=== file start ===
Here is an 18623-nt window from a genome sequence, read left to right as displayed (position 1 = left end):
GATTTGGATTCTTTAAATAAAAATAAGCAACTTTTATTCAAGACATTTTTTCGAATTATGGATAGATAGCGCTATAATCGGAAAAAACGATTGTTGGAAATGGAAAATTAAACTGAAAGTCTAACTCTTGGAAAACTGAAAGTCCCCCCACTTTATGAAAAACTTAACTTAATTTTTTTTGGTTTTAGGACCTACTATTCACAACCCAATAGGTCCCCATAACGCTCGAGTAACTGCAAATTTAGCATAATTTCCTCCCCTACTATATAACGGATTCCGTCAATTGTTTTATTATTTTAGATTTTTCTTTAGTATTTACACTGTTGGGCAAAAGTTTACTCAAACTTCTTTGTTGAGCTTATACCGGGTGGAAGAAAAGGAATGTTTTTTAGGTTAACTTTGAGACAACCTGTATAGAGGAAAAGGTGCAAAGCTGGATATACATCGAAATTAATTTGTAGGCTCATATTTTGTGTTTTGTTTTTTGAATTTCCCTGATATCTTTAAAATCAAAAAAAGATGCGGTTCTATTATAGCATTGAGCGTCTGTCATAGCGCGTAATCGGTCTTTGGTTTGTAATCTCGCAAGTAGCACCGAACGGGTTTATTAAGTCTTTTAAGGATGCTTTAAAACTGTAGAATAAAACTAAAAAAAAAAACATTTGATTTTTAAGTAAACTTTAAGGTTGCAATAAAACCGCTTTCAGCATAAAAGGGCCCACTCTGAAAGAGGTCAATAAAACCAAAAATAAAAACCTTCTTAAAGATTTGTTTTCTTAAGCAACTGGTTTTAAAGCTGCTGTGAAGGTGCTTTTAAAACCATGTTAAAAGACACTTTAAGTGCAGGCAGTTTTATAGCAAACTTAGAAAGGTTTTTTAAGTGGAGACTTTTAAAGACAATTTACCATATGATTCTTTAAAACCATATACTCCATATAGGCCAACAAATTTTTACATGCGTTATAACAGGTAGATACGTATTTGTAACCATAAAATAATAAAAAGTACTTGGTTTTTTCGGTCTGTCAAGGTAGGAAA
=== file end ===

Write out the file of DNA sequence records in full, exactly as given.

Here is an 18623-nt window from a genome sequence, read left to right as displayed (position 1 = left end):
GATTTGGATTCTTTAAATAAAAATAAGCAACTTTTATTCAAGACATTTTTTCGAATTATGGATAGATAGCGCTATAATCGGAAAAAACGATTGTTGGAAATGGAAAATTAAACTGAAAGTCTAACTCTTGGAAAACTGAAAGTCCCCCCACTTTATGAAAAACTTAACTTAATTTTTTTTGGTTTTAGGACCTACTATTCACAACCCAATAGGTCCCCATAACGCTCGAGTAACTGCAAATTTAGCATAATTTCCTCCCCTACTATATAACGGATTCCGTCAATTGTTTTATTATTTTAGATTTTTCTTTAGTATTTACACTGTTGGGCAAAAGTTTACTCAAACTTCTTTGTTGAGCTTATACCGGGTGGAAGAAAAGGAATGTTTTTTAGGTTAACTTTGAGACAACCTGTATAGAGGAAAAGGTGCAAAGCTGGATATACATCGAAATTAATTTGTAGGCTCATATTTTGTGTTTTGTTTTTTGAATTTCCCTGATATCTTTAAAATCAAAAAAAGATGCGGTTCTATTATAGCATTGAGCGTCTGTCATAGCGCGTAATCGGTCTTTGGTTTGTAATCTCGCAAGTAGCACCGAACGGGTTTATTAAGTCTTTTAAGGATGCTTTAAAACTGTAGAATAAAACTAAAAAAAAAAACATTTGATTTTTAAGTAAACTTTAAGGTTGCAATAAAACCGCTTTCAGCATAAAAGGGCCCACTCTGAAAGAGGTCAATAAAACCAAAAATAAAAACCTTCTTAAAGATTTGTTTTCTTAAGCAACTGGTTTTAAAGCTGCTGTGAAGGTGCTTTTAAAACCATGTTAAAAGACACTTTAAGTGCAGGCAGTTTTATAGCAAACTTAGAAAGGTTTTTTAAGTGGAGACTTTTAAAGACAATTTACCATATGATTCTTTAAAACCATATACTCCATATAGGCCAACAAATTTTTACATGCGTTATAACAGGTAGATACGTATTTGTAACCATAAAATAATAAAAAGTACTTGGTTTTTTCGGTCTGTCAAGGTAGGAAA